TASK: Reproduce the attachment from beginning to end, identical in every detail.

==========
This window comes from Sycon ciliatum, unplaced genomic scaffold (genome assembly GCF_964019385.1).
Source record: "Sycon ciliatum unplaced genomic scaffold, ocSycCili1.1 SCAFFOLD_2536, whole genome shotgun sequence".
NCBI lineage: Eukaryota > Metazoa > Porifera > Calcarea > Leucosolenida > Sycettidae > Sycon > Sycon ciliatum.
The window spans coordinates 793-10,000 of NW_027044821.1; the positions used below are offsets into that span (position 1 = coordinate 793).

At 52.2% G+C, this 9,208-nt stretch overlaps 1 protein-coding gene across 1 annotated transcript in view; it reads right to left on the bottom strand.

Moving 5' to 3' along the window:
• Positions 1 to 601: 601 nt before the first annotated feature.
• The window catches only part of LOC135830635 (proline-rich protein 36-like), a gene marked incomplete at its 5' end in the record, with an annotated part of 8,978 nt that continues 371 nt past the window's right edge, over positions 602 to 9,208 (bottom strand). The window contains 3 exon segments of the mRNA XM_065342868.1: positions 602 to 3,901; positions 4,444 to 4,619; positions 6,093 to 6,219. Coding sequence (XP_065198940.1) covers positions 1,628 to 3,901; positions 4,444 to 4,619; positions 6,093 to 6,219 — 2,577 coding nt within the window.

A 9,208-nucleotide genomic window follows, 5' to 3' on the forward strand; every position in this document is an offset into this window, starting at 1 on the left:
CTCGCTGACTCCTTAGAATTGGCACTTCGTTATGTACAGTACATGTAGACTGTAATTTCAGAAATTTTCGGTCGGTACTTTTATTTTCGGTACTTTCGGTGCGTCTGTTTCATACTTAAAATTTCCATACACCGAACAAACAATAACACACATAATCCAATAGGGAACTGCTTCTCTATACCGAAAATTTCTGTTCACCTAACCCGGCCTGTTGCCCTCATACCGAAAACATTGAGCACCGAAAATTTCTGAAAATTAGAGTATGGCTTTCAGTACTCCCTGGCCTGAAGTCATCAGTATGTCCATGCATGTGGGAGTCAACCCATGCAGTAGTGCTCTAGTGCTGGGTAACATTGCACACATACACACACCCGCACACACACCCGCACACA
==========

This window comes from Sycon ciliatum, unplaced genomic scaffold (genome assembly GCF_964019385.1).
Source record: "Sycon ciliatum unplaced genomic scaffold, ocSycCili1.1 SCAFFOLD_2536, whole genome shotgun sequence".
NCBI lineage: Eukaryota > Metazoa > Porifera > Calcarea > Leucosolenida > Sycettidae > Sycon > Sycon ciliatum.
The window spans coordinates 793-10,000 of NW_027044821.1; the positions used below are offsets into that span (position 1 = coordinate 793).

At 52.2% G+C, this 9,208-nt stretch overlaps 1 protein-coding gene across 1 annotated transcript in view; it reads right to left on the bottom strand.

Moving 5' to 3' along the window:
• Positions 1 to 601: 601 nt before the first annotated feature.
• The window catches only part of LOC135830635 (proline-rich protein 36-like), a gene marked incomplete at its 5' end in the record, with an annotated part of 8,978 nt that continues 371 nt past the window's right edge, over positions 602 to 9,208 (bottom strand). The window contains 3 exon segments of the mRNA XM_065342868.1: positions 602 to 3,901; positions 4,444 to 4,619; positions 6,093 to 6,219. Coding sequence (XP_065198940.1) covers positions 1,628 to 3,901; positions 4,444 to 4,619; positions 6,093 to 6,219 — 2,577 coding nt within the window.

A 9,208-nucleotide genomic window follows, 5' to 3' on the forward strand; every position in this document is an offset into this window, starting at 1 on the left:
CTCGCTGACTCCTTAGAATTGGCACTTCGTTATGTACAGTACATGTAGACTGTAATTTCAGAAATTTTCGGTCGGTACTTTTATTTTCGGTACTTTCGGTGCGTCTGTTTCATACTTAAAATTTCCATACACCGAACAAACAATAACACACATAATCCAATAGGGAACTGCTTCTCTATACCGAAAATTTCTGTTCACCTAACCCGGCCTGTTGCCCTCATACCGAAAACATTGAGCACCGAAAATTTCTGAAAATTAGAGTATGGCTTTCAGTACTCCCTGGCCTGAAGTCATCAGTATGTCCATGCATGTGGGAGTCAACCCATGCAGTAGTGCTCTAGTGCTGGGTAACATTGCACACATACACACACCCGCACACACACCCGCACACA